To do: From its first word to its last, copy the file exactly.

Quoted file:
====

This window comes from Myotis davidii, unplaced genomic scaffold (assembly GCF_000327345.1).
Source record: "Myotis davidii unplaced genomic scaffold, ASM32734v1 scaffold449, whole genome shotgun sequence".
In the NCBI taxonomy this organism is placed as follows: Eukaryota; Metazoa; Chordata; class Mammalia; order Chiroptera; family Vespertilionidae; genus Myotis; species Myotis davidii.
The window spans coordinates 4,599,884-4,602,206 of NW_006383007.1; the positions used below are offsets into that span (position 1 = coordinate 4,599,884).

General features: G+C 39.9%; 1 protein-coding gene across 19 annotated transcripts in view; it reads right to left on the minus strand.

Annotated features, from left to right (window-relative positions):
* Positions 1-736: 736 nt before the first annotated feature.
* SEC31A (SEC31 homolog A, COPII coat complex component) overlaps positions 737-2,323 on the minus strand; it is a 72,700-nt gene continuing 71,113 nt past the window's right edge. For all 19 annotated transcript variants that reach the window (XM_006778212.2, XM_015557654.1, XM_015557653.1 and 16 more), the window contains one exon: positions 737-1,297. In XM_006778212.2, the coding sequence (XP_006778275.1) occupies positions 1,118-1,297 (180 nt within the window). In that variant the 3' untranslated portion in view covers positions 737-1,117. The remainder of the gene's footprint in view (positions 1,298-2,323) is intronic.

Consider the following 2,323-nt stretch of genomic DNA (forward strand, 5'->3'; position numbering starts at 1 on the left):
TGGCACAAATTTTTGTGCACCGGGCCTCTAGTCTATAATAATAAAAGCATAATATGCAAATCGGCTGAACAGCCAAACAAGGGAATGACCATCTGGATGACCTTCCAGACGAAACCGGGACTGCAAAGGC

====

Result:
This window comes from Myotis davidii, unplaced genomic scaffold (assembly GCF_000327345.1).
Source record: "Myotis davidii unplaced genomic scaffold, ASM32734v1 scaffold449, whole genome shotgun sequence".
In the NCBI taxonomy this organism is placed as follows: Eukaryota; Metazoa; Chordata; class Mammalia; order Chiroptera; family Vespertilionidae; genus Myotis; species Myotis davidii.
The window spans coordinates 4,599,884-4,602,206 of NW_006383007.1; the positions used below are offsets into that span (position 1 = coordinate 4,599,884).

General features: G+C 39.9%; 1 protein-coding gene across 19 annotated transcripts in view; it reads right to left on the minus strand.

Annotated features, from left to right (window-relative positions):
* Positions 1-736: 736 nt before the first annotated feature.
* SEC31A (SEC31 homolog A, COPII coat complex component) overlaps positions 737-2,323 on the minus strand; it is a 72,700-nt gene continuing 71,113 nt past the window's right edge. For all 19 annotated transcript variants that reach the window (XM_006778212.2, XM_015557654.1, XM_015557653.1 and 16 more), the window contains one exon: positions 737-1,297. In XM_006778212.2, the coding sequence (XP_006778275.1) occupies positions 1,118-1,297 (180 nt within the window). In that variant the 3' untranslated portion in view covers positions 737-1,117. The remainder of the gene's footprint in view (positions 1,298-2,323) is intronic.

Consider the following 2,323-nt stretch of genomic DNA (forward strand, 5'->3'; position numbering starts at 1 on the left):
TGGCACAAATTTTTGTGCACCGGGCCTCTAGTCTATAATAATAAAAGCATAATATGCAAATCGGCTGAACAGCCAAACAAGGGAATGACCATCTGGATGACCTTCCAGACGAAACCGGGACTGCAAAGGC